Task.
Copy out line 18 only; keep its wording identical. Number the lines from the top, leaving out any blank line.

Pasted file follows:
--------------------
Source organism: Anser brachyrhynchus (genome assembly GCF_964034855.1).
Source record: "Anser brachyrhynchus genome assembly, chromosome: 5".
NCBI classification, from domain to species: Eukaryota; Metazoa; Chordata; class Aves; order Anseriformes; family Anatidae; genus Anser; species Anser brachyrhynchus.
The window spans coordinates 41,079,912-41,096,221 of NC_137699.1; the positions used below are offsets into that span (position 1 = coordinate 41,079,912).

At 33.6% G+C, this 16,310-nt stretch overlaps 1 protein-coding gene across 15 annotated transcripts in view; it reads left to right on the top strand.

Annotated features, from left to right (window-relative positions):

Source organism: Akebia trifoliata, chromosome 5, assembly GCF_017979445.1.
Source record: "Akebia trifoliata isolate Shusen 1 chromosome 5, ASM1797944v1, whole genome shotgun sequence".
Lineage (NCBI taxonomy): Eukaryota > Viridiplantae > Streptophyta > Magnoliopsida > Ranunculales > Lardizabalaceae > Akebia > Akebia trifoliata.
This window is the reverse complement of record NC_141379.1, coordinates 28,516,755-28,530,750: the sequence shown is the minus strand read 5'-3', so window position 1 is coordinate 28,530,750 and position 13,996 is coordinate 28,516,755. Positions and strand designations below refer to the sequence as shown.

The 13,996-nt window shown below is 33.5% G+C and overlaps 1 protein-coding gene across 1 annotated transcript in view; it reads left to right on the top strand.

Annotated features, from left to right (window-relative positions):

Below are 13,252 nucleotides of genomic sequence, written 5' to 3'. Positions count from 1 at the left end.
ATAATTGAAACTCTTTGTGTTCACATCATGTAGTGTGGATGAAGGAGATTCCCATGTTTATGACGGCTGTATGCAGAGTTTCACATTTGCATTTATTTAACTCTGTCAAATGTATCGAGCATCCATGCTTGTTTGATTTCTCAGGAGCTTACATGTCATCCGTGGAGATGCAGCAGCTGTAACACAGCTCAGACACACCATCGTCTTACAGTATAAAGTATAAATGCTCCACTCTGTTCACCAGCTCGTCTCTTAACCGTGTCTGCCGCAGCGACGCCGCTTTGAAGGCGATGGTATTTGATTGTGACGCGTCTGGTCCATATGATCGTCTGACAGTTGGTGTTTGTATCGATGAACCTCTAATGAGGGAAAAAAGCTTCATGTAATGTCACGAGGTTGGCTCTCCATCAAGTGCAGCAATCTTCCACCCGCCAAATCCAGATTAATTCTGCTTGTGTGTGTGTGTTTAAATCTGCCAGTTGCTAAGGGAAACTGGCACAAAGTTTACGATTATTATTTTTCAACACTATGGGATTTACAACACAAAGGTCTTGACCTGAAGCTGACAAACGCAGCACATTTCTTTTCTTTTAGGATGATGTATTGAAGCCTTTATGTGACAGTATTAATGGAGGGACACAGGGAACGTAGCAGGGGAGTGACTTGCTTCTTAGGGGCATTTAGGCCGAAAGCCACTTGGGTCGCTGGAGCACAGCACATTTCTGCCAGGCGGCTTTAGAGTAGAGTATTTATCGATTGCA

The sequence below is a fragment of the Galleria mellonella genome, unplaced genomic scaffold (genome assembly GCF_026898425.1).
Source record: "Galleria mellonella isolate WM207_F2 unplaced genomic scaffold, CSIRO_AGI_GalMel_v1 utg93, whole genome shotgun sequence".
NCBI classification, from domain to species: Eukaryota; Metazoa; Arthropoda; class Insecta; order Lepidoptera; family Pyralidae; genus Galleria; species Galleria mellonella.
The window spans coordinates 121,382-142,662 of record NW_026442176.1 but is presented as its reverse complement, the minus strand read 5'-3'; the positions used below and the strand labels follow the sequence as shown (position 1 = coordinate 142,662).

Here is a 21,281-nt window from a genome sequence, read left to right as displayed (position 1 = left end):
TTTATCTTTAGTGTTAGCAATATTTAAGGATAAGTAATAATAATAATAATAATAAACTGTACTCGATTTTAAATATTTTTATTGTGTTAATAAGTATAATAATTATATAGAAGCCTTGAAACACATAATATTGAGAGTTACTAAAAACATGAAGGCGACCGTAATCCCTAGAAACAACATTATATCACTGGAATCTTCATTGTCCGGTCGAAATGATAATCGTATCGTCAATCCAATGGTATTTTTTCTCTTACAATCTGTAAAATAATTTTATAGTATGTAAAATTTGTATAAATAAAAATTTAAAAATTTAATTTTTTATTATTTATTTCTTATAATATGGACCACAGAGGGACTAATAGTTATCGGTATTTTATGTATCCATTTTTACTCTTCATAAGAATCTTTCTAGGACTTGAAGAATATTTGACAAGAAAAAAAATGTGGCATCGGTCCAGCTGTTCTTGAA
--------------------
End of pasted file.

The window spans coordinates 121,382-142,662 of record NW_026442176.1 but is presented as its reverse complement, the minus strand read 5'-3'; the positions used below and the strand labels follow the sequence as shown (position 1 = coordinate 142,662).